With it’s sunny climate, amazing landscape, great lifestyle and booming economy – why choose anywhere but Marlborough?
Situated at the north-east corner of New Zealand's South Island, Marlborough comprises three main regions: the Marlborough Sounds, the Wairau Plain and the Awatere Valley. Further south, at the southern border of the region, Kaikoura lies mid-way between Blenheim and Christchurch.
Blenheim is the region’s largest town and commercial hub with a population of around 28,700. Originally a provincial service town to the farming community, it is increasingly geared towards urban lifestyle, visitor needs and the dominant wine industry, a mixture of modern sophistication and relaxed ambience. Picton and Havelock are two smaller towns in the region. Picton lies 20 minutes north of Blenheim and has a population of 4,000, while Havelock is situated north-west of Blenheim. Picton is the gateway to the Marlborough Sounds, which are situated on the northern coast.
Marlborough is internationally known for the Sounds – sunken valleys which create a network of tranquil clear waterways amidst regenerating and virgin native forests. Marlborough has a mild, sunny climate. Blenheim averages 2,470 hours of sunshine per year, the highest of any main centre. January is the sunniest month averaging 8.5 hours per day compared with 5.0 hours per day in July. Summer temperatures are among the warmest in the country with an average daily maximum for January and February of 23.5°C, compared with the all year average daily maximum of 18.5°C. The low rainfall on the Wairau Plains and Awatere Valley is similar to Christchurch further south, and contributes to the quality of grapes and other fruit grown in the area.
Centrally located, it has easy access to the other main centres by air, sea and road. Picton is the South Island connection for the inter-island passenger and freight ferries. Main highways head north to Picton and the connections to the North Island, west across to Nelson and the West Coast, and south to Kaikoura, Christchurch and beyond. The main trunk rail line provides passenger and freight connections from Picton to Christchurch and south with the daily Coastal Pacific passenger train. Marlborough’s principal airport sees regular turboprop flights direct to Wellington, Christchurch, Palmerston North, and Auckland.
During the nineteenth century, large-scale sheep farming in the region gave Marlborough its unique identity, significantly different from the neighbouring Nelson province. Since then, farming has been the cornerstone of the regional economy. Over the past 25-30 years there has been diversification into other industries, most notably, wine production and by 1998, the wine industry had grown to become the largest viticultural region in New Zealand, in terms of area and quantity of grapes grown. Marlborough wines have won numerous international awards and the industry continues to grow. It is New Zealand’s largest winemaking region with around 65 wineries and 290 grape growers and over 4000 hectares planted in grapes, mainly Sauvignon Blanc, Chardonnay, Riesling, Pinot Noir, Pinot Gris and Gewurztraminer.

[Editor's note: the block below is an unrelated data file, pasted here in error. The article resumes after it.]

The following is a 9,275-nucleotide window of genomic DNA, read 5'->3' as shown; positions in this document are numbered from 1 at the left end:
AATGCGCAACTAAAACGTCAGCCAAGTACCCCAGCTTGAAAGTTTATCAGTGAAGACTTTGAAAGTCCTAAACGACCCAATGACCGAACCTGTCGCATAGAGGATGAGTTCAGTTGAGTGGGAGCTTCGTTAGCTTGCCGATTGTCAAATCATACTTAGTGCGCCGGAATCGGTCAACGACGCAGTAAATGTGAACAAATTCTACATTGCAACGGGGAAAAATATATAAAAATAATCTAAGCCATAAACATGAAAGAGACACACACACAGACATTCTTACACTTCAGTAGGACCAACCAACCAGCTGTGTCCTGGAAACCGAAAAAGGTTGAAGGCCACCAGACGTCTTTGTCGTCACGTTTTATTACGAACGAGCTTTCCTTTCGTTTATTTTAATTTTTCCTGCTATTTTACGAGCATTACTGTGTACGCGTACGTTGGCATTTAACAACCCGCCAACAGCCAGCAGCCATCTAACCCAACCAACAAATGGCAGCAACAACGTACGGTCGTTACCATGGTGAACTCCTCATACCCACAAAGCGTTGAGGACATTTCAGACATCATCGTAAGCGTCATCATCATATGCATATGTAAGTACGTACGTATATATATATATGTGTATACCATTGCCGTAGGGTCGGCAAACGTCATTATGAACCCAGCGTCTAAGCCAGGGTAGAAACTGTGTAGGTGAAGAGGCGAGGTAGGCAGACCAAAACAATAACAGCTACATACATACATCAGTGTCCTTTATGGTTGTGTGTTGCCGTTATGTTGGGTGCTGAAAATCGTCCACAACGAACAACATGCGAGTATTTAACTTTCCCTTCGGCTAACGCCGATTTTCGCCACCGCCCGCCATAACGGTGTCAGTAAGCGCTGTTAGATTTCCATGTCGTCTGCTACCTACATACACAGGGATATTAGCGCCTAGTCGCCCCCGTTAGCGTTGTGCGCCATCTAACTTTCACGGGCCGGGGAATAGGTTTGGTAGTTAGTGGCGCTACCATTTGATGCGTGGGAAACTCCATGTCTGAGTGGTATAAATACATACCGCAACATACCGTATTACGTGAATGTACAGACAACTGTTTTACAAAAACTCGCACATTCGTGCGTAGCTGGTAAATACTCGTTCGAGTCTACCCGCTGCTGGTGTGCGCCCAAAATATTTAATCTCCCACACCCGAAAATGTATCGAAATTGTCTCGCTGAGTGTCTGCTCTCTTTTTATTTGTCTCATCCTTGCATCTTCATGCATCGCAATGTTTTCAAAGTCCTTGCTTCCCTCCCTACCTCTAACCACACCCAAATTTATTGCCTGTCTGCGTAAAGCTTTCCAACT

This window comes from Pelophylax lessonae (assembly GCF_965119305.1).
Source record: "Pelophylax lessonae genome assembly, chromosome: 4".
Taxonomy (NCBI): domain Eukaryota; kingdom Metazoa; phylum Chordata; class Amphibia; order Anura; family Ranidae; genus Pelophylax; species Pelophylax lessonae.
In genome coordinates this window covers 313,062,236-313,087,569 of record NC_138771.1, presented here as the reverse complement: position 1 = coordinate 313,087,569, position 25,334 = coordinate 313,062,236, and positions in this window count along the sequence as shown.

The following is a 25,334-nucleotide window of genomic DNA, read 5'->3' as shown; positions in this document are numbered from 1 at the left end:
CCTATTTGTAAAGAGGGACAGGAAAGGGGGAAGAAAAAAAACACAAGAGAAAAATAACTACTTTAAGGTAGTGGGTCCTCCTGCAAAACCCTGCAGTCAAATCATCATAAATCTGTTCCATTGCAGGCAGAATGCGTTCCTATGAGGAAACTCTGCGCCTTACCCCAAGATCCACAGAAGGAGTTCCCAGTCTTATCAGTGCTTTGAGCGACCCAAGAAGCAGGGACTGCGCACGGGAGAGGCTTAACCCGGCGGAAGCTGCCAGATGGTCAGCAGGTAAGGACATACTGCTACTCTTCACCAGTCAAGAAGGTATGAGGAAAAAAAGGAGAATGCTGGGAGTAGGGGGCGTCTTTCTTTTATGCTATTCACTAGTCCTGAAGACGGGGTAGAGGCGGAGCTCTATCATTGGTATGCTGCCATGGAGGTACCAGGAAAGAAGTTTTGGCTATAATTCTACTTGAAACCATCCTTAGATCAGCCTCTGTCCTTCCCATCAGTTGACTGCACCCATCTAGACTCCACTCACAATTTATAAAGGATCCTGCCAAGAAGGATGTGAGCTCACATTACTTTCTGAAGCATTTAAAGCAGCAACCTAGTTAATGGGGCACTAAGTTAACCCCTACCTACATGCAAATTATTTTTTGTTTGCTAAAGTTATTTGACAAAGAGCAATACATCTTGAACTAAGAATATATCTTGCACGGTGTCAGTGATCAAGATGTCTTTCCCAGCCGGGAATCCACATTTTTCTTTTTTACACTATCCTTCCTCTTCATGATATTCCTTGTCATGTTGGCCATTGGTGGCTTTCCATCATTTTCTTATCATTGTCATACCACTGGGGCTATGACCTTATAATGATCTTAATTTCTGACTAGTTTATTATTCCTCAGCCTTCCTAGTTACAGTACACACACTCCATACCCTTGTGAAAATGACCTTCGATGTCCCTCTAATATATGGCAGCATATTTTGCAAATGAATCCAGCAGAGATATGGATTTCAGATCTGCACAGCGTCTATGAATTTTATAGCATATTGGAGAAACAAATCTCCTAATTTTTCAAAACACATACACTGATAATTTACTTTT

Forestry is another rapidly expanding industry in Marlborough, a reflection of the area's favourable climatic conditions which produce trees with good form and growth. The presence of the inter-island ferry terminal at Picton has also attracted a number of businesses involved in transport and storage to the port.
In 2000, Port Marlborough opened a deep-water port facility at Shakespeare Bay adjacent bay to the company's existing port facilities at Picton Harbour. The development of the Shakespeare Bay facility reflects the growth in export bulk cargo coming available within the region and the need for storage and shipping facilities capable of handling large volumes of timber, logs, and coal. The local forestry resource is rapidly approaching maturity, and the West Coast coal resource will require access to a deep water export port.
It is anticipated that Marlborough will enjoy continued economic development in wine production, marine farming, forestry, tourism, and defence/aeronautical engineering. This expansion of the primary resource base in Marlborough presents opportunities for value-added industries to develop and to establish.Other large industries include aquaculture (75% of New Zealand’s aquaculture production occurs in Marlborough, tourism, defence/aviation engineering and salt manufacturing (New Zealand’s only salt manufacturing plant operates at Lake Grassmere, south of Blenheim, producing around 60,000 tonnes pa for both domestic and industrial consumption.)
Marlborough Regional Development Trust
Marlborough District Council
Marlborough Chamber of Commerce